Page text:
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American Team Makes First Ascent of Unclimbed 7,100-Meter Peak in Kashmir

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Jackson Marvell, Matt Cornell and Kurt Ross have made the first ascent of Sherpi Kangi II, a previously unclimbed peak in the Kashmir region of northern Pakistan. Sherpi Kangri II is 7,100 meters tall (23,294 feet).

Matt Cornell traversing some of the exhausting but relatively non-technical terrain typical of the route. Photo: Kurt Ross.

The climb, completed in August, took the team seven days from base camp to base camp. The trio had to shuttle loads between base camp and multiple advanced base camps, hence the week-long duration.

While they had originally hoped to climb a more technical route up the peak, they ultimately decided to ascend via the southeast ridge, which they anticipated to be relatively easy and free of objective dangers. “Without time to acclimatize as slowly as we would have liked after investing significant time and energy toward establishing those advanced base camps and carrying some of our loads to base camp, we chose the least technical route available for the sake of bailing quickly in case any of us started to show symptoms of acute altitude sickness,” Ross told Rock and Ice via email.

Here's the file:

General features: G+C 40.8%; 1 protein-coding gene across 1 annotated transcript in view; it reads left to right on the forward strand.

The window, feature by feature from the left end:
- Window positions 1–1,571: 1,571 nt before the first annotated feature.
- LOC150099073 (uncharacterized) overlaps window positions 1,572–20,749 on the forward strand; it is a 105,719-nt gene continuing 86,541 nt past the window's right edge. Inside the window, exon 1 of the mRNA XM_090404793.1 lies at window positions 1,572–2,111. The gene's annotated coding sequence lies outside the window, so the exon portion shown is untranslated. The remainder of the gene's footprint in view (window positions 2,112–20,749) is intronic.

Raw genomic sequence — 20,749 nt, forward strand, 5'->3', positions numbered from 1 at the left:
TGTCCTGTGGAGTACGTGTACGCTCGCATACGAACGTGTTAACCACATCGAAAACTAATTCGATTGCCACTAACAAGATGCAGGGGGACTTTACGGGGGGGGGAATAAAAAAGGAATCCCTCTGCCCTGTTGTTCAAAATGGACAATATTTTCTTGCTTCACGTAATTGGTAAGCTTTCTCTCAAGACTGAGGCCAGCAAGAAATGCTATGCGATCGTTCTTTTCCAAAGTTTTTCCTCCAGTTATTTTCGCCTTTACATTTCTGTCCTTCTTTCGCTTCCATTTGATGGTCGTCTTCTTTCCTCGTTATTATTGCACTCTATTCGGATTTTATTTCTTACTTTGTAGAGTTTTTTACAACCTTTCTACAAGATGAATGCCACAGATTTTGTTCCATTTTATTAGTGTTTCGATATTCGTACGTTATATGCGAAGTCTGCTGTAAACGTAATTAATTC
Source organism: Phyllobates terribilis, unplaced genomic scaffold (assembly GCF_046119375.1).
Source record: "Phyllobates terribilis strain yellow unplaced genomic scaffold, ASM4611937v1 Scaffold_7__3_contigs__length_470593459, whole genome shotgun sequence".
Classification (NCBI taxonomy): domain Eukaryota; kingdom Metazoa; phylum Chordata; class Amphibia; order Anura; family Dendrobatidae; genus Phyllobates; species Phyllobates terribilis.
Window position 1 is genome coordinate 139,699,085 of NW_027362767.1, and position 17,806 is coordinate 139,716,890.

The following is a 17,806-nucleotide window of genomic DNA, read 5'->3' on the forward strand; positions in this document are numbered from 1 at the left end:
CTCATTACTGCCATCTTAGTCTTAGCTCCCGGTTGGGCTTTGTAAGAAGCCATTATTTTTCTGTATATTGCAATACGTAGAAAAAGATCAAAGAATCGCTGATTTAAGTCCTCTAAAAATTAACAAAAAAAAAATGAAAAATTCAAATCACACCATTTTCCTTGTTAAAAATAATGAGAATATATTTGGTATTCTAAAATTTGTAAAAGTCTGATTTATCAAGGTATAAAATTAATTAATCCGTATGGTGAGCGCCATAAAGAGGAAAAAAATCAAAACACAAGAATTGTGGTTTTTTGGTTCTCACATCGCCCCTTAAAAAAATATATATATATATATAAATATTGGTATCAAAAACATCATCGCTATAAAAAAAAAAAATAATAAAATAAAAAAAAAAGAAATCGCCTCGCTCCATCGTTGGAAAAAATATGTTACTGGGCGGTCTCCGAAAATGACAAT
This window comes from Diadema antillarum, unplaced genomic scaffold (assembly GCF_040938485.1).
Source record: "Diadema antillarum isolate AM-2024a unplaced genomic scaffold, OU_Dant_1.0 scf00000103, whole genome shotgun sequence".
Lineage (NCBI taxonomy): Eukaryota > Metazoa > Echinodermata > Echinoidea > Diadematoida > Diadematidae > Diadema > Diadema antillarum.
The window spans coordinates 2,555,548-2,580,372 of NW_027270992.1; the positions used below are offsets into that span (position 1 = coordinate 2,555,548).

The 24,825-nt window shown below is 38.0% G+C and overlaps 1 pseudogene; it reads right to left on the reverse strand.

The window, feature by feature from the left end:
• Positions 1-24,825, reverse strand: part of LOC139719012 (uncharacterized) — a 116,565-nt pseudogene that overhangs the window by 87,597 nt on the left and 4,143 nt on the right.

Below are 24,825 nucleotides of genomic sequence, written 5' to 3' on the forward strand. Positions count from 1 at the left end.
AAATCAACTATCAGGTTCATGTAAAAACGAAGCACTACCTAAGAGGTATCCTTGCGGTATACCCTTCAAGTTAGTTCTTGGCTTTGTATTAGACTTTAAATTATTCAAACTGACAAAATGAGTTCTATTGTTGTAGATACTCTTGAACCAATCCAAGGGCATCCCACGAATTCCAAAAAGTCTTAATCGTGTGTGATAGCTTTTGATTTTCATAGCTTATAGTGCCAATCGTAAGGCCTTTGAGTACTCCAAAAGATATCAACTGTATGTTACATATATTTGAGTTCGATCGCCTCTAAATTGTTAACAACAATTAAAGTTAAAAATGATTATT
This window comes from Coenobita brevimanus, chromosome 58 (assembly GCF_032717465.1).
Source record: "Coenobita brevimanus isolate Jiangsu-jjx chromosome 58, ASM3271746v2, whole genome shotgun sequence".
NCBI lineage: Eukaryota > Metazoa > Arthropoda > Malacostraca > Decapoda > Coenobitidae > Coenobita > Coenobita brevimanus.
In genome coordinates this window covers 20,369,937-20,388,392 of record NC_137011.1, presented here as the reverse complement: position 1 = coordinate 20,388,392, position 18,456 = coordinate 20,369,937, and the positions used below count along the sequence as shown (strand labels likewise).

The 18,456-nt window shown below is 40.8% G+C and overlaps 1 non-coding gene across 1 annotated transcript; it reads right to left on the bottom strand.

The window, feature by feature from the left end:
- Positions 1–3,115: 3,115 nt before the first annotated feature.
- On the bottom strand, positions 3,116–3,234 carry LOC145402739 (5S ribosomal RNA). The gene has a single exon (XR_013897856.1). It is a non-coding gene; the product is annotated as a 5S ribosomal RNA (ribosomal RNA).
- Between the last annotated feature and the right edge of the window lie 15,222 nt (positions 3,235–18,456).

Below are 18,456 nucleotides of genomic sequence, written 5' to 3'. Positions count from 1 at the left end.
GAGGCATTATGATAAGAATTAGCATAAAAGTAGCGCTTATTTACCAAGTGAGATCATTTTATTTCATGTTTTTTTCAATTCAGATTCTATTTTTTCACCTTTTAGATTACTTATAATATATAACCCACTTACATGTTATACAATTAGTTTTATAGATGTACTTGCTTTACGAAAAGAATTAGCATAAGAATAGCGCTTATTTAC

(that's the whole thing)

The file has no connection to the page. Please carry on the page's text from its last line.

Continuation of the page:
The climbing was mostly low-angle alpine ice.

“I’m proud of this route regardless of its relatively non-technical nature,” Ross wrote. “It feels special to be the first team to tag a 7,000-meter peak this late in the timeline of alpine climbing.”

[Also Read Link Sar: Full Trip Report on First Ascent by Zimmerman, Swenson, Wright and Richey]

Marvell, Cornell and Ross’s ascent comes hot on the heels of another American success story in Pakistan. At the beginning of August, Graham Zimmerman, Steve Swenson, Chris Wright and Mark Richey were the first people ever to reach the summit of 7,041-meter-tall Link Sar. Swenson, who won a Piolet d’Or in 2012 for his ascent of India’s Saser Kangri II (7,518 meters) along with Richey and Freddie Wilkinson, called the climbing on Link Sar “one of the most complex and difficult routes I have ever climbed.”

Matt Cornell breaking trail up the final slopes to the corniced summit of Sherpi Kangri II. Photo: Kurt Ross.

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